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Kinda looks like a Torx fastener to me....

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post #574 of 764 (permalink) Old 02-09-2015, 09:19 PM Thread Starter
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Kinda looks like a Torx fastener to me....
Nope, just a slightly mangled fractional hex. Stupid fractional...

The engine is all buttoned up. For the first time since fabbing the new exhaust, I drove it kind of hard up and down our 50 yard driveway. It's loud and angry. But tonally good such that even the wife approves. Not sure about the neighbors (they have a Prius).

With that done, I turned my attention back to the sliding block. I put things into place, and was met with good and bad news.

Bad news: It won't fit unless I ditch the filler hole pin that carries the actual sliding block. This cast setup seems made for a plate with the sliding block pin more centrally located on the diff.

Good news: Once I make up another plate with a correctly located pin welded into place, it will fit beautifully as intended. I'll just cut down that Ti pin to become the world's best filler plug. Sniff.

So here's how it would look, except that the assembly is sitting about 2" low, and 2 cm to the left. The car is on jack stands, that bottle jack is just propping up the sliding block. Oh, and I still need to make that fore/aft stabilizing brace.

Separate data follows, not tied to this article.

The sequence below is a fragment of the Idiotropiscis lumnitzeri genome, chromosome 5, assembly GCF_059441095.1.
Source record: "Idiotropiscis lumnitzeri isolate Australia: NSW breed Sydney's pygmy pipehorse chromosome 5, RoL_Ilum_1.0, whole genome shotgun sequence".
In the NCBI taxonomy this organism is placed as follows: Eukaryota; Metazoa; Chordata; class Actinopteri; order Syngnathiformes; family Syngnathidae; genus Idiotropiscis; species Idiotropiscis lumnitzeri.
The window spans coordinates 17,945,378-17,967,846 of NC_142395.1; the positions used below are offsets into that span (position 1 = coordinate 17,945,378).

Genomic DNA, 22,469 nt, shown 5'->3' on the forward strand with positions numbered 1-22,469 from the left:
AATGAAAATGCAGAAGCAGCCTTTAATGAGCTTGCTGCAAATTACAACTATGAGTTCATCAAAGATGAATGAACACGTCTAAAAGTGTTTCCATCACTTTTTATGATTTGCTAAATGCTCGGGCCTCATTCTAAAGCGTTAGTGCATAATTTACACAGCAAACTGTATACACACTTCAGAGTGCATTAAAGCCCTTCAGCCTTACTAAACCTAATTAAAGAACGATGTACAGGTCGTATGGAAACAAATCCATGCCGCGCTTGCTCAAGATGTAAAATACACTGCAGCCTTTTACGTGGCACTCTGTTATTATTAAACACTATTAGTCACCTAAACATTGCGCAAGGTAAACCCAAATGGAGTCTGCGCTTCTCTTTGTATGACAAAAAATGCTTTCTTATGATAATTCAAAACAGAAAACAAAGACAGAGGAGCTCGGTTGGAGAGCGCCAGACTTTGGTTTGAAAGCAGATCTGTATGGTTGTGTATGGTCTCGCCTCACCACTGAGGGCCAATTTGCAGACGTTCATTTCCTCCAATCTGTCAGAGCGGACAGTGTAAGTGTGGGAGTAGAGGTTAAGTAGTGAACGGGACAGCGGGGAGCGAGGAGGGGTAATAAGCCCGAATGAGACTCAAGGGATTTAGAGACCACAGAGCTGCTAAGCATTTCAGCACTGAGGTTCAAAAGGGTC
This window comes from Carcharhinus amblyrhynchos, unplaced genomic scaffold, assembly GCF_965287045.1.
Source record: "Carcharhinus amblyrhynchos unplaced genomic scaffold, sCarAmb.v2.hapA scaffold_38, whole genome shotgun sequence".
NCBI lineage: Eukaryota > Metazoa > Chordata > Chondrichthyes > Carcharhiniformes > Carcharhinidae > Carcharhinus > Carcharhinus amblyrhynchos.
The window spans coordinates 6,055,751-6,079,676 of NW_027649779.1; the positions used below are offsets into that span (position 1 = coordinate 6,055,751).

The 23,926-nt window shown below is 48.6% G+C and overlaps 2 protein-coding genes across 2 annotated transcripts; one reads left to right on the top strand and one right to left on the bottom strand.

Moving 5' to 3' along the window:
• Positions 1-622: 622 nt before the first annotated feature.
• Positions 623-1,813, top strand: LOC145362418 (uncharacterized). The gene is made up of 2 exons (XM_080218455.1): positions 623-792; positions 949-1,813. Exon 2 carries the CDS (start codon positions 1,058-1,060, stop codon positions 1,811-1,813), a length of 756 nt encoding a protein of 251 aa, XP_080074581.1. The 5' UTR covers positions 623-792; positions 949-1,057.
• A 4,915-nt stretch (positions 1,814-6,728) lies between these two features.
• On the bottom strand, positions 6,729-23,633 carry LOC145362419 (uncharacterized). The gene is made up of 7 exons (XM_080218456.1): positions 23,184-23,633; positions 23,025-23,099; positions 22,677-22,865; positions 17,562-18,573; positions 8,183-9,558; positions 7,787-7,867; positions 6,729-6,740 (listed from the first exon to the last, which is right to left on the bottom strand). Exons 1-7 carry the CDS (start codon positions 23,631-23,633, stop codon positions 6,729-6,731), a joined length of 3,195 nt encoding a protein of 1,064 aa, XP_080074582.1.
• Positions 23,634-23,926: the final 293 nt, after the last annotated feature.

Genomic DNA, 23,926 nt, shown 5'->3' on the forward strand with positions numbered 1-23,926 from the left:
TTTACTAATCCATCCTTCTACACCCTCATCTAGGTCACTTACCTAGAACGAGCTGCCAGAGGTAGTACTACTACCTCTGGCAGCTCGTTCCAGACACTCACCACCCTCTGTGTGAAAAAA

Sexy! (If you dig an old Alfa sporting an obscure racing part it really shouldn't have)
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post #575 of 764 (permalink) Old 02-11-2015, 05:11 PM Thread Starter
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I needed to cut some steel plates for the sliding block brace, so it gave me a chance to use my new plasma cutter. I couldn't pass up a deal on this cheap Chinese unit. Colossal Tech! It was $250, which will pay for itself in one and half jobs considering that the water jet people have a $180/job minimum.

The action shot is me cutting .125" Ti plate. This one's for you, Richard. Ti has that characteristic super bright sparking action that I like. My wife took the picture, and I don't think she was expecting such a light show. I couldn't see her reaction through my welding helmet, but based on the sound of her scampering and cursing, I'd say that she about crapped herself. Sorry, hon.

I'm sloppy with the cuts, lots of dross. Like welding, this will need practice, including getting a feel for the necessary amperage and speed of cut.
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post #576 of 764 (permalink) Old 02-11-2015, 05:21 PM Thread Starter